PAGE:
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B Can E=mc^2 be proven, at all?

  1. Jul 12, 2016 #1
    I have read different version/interpretations of Einstein derivation of the formula, no one is logically satisfying.

    But my question is more general: the value of energy in rest mass is a scalar, which is not related to anything, how can we use logic or math to derive such a value? Stretching it a bit to make myself clear, how can you derive the number of fingers in a human being? There is sure anarcane reason, but that is the way Nature decided and has it, how can you prove/derive it if you have no direct acces to it?

    Because of annihilation we knew that it is in the region of c^2, but many coefficients have been suggested and they are all right or wrong, depending on the init of energy we choose. They choose to adopt that value to honour him, but I read that he himself had suggested the factor of 1/2, and when he was accused of plagiarism, he changed it to 1. If there were a compelling reason or rationale, you do not change it overnight.
     
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  3. Jul 12, 2016 #2
    Due to relativistic considerartion the whole kinematics and dynamics changes. Three is nothing like this that there is annihilation region where it works and for ordinary events it does not. It works but the difference is too very small. When you apply force on a a particle it increases its speed and also its mass.. F = dP/dt with P = mv and m is a function of time and not constant; and not F = m*(dv/dt). We are not adding fingers to our hand but just stating that mass and energy are equivalent and if a particles energy is increasing then its mass is also increasing such that the total energy = mc^2 where m is the instantaneous mass.
     
  4. Jul 12, 2016 #3

    mfb

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    Proofs are something in mathematics. Physics does not have proofs, it has theories.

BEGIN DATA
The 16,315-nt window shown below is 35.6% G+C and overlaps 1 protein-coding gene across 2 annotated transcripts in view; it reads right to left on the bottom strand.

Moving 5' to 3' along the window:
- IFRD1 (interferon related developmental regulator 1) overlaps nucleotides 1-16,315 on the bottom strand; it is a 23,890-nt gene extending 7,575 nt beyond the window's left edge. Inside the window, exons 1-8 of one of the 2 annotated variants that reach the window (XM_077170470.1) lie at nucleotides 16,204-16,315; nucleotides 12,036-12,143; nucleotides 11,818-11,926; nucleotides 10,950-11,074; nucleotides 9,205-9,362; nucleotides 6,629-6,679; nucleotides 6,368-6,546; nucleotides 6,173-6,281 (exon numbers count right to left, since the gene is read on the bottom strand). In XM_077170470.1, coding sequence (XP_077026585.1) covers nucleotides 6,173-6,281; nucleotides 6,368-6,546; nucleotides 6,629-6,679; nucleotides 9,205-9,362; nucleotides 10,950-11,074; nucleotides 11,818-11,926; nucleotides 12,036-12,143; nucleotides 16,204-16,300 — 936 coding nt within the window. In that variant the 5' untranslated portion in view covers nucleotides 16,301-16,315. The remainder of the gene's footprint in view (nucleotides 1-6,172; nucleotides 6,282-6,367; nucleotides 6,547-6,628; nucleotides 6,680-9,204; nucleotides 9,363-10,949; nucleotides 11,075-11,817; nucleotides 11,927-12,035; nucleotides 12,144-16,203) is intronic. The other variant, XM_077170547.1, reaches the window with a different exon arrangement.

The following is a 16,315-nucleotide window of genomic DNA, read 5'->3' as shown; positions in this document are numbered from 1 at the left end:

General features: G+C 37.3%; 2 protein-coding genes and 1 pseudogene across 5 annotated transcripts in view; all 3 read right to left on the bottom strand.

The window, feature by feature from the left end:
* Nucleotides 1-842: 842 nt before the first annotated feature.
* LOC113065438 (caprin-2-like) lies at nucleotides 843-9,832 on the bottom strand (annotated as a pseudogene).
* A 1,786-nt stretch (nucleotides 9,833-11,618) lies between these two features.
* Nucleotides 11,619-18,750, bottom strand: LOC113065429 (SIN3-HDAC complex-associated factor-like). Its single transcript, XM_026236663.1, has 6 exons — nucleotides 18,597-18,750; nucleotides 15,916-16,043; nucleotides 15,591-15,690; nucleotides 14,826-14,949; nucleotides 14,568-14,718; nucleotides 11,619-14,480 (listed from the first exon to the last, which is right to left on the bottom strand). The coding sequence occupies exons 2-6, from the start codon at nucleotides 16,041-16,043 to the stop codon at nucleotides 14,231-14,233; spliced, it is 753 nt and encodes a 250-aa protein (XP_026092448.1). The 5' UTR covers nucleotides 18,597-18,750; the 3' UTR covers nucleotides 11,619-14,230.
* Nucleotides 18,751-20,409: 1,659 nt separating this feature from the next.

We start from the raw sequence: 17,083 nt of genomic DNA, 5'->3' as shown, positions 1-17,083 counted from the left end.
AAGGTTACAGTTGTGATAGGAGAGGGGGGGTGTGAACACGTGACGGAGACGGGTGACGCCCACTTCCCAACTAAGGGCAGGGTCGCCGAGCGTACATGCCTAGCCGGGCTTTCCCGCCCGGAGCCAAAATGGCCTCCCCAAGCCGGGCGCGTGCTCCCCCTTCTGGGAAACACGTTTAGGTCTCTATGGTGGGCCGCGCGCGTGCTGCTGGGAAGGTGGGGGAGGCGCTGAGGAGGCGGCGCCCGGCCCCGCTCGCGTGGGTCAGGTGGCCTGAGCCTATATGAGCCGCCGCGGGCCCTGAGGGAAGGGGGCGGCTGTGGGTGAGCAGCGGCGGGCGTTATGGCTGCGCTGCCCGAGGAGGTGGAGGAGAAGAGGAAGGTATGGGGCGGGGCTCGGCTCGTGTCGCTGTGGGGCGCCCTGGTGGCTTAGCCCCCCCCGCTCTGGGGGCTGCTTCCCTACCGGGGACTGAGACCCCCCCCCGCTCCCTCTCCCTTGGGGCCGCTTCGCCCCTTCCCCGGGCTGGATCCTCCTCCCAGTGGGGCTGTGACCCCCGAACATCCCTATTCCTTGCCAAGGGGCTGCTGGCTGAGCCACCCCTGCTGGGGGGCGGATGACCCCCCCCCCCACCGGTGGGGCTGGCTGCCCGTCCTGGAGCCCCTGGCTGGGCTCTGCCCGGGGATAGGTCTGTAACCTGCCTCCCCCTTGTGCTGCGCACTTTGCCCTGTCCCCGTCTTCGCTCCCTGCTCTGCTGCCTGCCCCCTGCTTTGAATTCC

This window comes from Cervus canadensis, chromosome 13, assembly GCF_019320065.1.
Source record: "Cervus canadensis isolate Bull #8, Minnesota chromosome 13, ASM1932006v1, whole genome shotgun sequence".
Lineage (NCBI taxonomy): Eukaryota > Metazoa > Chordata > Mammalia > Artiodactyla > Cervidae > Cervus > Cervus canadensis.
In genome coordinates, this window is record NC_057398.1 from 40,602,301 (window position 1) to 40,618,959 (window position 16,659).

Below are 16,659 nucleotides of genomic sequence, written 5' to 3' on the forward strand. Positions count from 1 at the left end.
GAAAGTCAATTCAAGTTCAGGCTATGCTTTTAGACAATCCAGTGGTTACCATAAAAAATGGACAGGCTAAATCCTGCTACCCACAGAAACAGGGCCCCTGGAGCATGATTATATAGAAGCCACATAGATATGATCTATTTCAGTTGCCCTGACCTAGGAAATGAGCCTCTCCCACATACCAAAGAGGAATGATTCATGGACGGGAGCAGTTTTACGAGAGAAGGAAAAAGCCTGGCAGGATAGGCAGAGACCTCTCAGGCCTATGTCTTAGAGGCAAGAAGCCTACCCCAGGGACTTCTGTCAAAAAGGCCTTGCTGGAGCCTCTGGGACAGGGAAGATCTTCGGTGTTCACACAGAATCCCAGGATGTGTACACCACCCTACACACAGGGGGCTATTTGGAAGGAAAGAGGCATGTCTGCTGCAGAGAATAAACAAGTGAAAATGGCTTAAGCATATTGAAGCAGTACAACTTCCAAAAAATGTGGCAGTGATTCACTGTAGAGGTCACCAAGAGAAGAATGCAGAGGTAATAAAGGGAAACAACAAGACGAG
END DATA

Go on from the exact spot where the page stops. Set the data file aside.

E=mc2 as rest energy is consistent with literally tens of thousands of experiments, and it fits to the framework of special relativity. A prefactor of 1/2 would be completely inconsistent with experiments. A prefactor like 1.0000000000001 would not directly be in disagreement with observations, but it would not fit into special relativity - which has been tested extremely well. There is no consistent theory that would have a different prefactor.
    This is pure nonsense.


    @Let'sthink: The concept of a "relativistic mass" (velocity-dependent mass) is not used in physics any more.
     
  5. Jul 12, 2016 #4
    Thanks for refuting let'sthink
    No proof, what is a derivation, then? They all talk of Einstain derivation of the formula, don't they?
    You ignored my post, if they had chosen the joule as twice its current value, then the factor is 1/2, right?
     
  6. Jul 12, 2016 #5

    Ibix

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    You can derive it from certain assumptions. The fact that nuclear reactors work strongly suggests that those assumptions are valid.
    No. One way to decrease the value of the Joule would be to decrease the value of the kilogram. Then no factor of two is needed.

    If you only change the Joule then you no longer have an equation because the units don't match. So you need to add a factor of (1/2)J'/J (where J' is your new unit), not just a half.

    There's no way to make a dimensionless 1/2 just appear in the equation.
     
  7. Jul 12, 2016 #6
    1/2 joule is the Ke of 1 Kg at 1m/s. You can have the joule with the Ke of 1 Kg at any velocity, you can have any value of the factor. The same applies if you refer the joule to gravity
     
  8. Jul 12, 2016 #7

    mfb

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    You can use mathematics to derive things within a given physical theory: "If assumptions A,B,C are true, then [calculation] we predict XYZ". You cannot prove that A, B and C are true. You can only observe that this assumption leads to great predictions.
    The formula is independent of any unit system.

    You can replace all occurrences of "E" in all formulas by "E/2" or "2E", but where is the point? You would not change physics at all, but you would make many formulas more complicated than necessary. You can do the same independently for the definition of a Joule, but again, there is no point. The current Joule definition is convenient.

    There was an actual discussion about that at the time the concept of energy was introduced, because kinetic energy in nonrelativistic mechanic has this 1/2 prefactor in E=1/2 m v2. You could change this, if you also change all other formulas - it is purely a convention to use the current energy concept. This was centuries before special relativity was developed.
     
  9. Jul 12, 2016 #8

    Ibix